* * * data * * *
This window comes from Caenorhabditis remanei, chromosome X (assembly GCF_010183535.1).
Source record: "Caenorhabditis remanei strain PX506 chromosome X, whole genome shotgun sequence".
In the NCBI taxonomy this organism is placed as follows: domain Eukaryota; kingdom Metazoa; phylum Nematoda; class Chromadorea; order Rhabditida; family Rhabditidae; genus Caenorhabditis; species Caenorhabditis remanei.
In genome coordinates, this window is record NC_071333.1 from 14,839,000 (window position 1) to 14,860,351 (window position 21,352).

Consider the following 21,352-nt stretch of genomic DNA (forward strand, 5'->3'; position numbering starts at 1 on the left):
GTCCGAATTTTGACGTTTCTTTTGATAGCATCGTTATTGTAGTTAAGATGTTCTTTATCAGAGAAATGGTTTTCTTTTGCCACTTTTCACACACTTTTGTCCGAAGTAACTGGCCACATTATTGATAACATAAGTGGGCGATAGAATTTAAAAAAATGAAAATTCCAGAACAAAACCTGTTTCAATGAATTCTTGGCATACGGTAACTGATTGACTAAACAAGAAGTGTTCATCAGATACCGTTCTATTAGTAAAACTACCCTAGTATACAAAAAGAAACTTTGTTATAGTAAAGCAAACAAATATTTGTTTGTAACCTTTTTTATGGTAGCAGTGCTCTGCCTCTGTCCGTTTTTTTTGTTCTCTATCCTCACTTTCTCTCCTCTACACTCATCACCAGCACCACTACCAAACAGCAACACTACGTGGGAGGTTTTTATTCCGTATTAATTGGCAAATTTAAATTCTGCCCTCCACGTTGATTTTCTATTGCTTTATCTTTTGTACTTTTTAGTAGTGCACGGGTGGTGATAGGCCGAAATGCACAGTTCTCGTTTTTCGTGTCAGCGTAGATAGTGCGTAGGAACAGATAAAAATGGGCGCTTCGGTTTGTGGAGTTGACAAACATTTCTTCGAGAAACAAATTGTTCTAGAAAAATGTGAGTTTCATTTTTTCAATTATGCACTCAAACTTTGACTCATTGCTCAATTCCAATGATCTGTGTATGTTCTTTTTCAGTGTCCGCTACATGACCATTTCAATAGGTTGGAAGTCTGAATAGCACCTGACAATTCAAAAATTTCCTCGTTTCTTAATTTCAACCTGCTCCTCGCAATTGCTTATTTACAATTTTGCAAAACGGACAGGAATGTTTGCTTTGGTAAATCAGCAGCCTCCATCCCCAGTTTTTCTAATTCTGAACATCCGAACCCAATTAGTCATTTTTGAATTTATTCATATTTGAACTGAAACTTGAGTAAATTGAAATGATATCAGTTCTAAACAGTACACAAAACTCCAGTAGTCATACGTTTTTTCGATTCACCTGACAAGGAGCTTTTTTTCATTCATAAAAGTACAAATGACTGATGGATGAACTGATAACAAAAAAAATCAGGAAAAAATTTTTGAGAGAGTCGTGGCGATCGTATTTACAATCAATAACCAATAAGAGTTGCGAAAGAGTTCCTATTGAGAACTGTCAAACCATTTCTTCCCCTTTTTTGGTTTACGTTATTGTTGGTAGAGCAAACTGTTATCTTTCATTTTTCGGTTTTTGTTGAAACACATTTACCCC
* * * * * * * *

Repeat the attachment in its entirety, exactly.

This window comes from Caenorhabditis remanei, chromosome X (assembly GCF_010183535.1).
Source record: "Caenorhabditis remanei strain PX506 chromosome X, whole genome shotgun sequence".
In the NCBI taxonomy this organism is placed as follows: domain Eukaryota; kingdom Metazoa; phylum Nematoda; class Chromadorea; order Rhabditida; family Rhabditidae; genus Caenorhabditis; species Caenorhabditis remanei.
In genome coordinates, this window is record NC_071333.1 from 14,839,000 (window position 1) to 14,860,351 (window position 21,352).

Consider the following 21,352-nt stretch of genomic DNA (forward strand, 5'->3'; position numbering starts at 1 on the left):
GTCCGAATTTTGACGTTTCTTTTGATAGCATCGTTATTGTAGTTAAGATGTTCTTTATCAGAGAAATGGTTTTCTTTTGCCACTTTTCACACACTTTTGTCCGAAGTAACTGGCCACATTATTGATAACATAAGTGGGCGATAGAATTTAAAAAAATGAAAATTCCAGAACAAAACCTGTTTCAATGAATTCTTGGCATACGGTAACTGATTGACTAAACAAGAAGTGTTCATCAGATACCGTTCTATTAGTAAAACTACCCTAGTATACAAAAAGAAACTTTGTTATAGTAAAGCAAACAAATATTTGTTTGTAACCTTTTTTATGGTAGCAGTGCTCTGCCTCTGTCCGTTTTTTTTGTTCTCTATCCTCACTTTCTCTCCTCTACACTCATCACCAGCACCACTACCAAACAGCAACACTACGTGGGAGGTTTTTATTCCGTATTAATTGGCAAATTTAAATTCTGCCCTCCACGTTGATTTTCTATTGCTTTATCTTTTGTACTTTTTAGTAGTGCACGGGTGGTGATAGGCCGAAATGCACAGTTCTCGTTTTTCGTGTCAGCGTAGATAGTGCGTAGGAACAGATAAAAATGGGCGCTTCGGTTTGTGGAGTTGACAAACATTTCTTCGAGAAACAAATTGTTCTAGAAAAATGTGAGTTTCATTTTTTCAATTATGCACTCAAACTTTGACTCATTGCTCAATTCCAATGATCTGTGTATGTTCTTTTTCAGTGTCCGCTACATGACCATTTCAATAGGTTGGAAGTCTGAATAGCACCTGACAATTCAAAAATTTCCTCGTTTCTTAATTTCAACCTGCTCCTCGCAATTGCTTATTTACAATTTTGCAAAACGGACAGGAATGTTTGCTTTGGTAAATCAGCAGCCTCCATCCCCAGTTTTTCTAATTCTGAACATCCGAACCCAATTAGTCATTTTTGAATTTATTCATATTTGAACTGAAACTTGAGTAAATTGAAATGATATCAGTTCTAAACAGTACACAAAACTCCAGTAGTCATACGTTTTTTCGATTCACCTGACAAGGAGCTTTTTTTCATTCATAAAAGTACAAATGACTGATGGATGAACTGATAACAAAAAAAATCAGGAAAAAATTTTTGAGAGAGTCGTGGCGATCGTATTTACAATCAATAACCAATAAGAGTTGCGAAAGAGTTCCTATTGAGAACTGTCAAACCATTTCTTCCCCTTTTTTGGTTTACGTTATTGTTGGTAGAGCAAACTGTTATCTTTCATTTTTCGGTTTTTGTTGAAACACATTTACCCC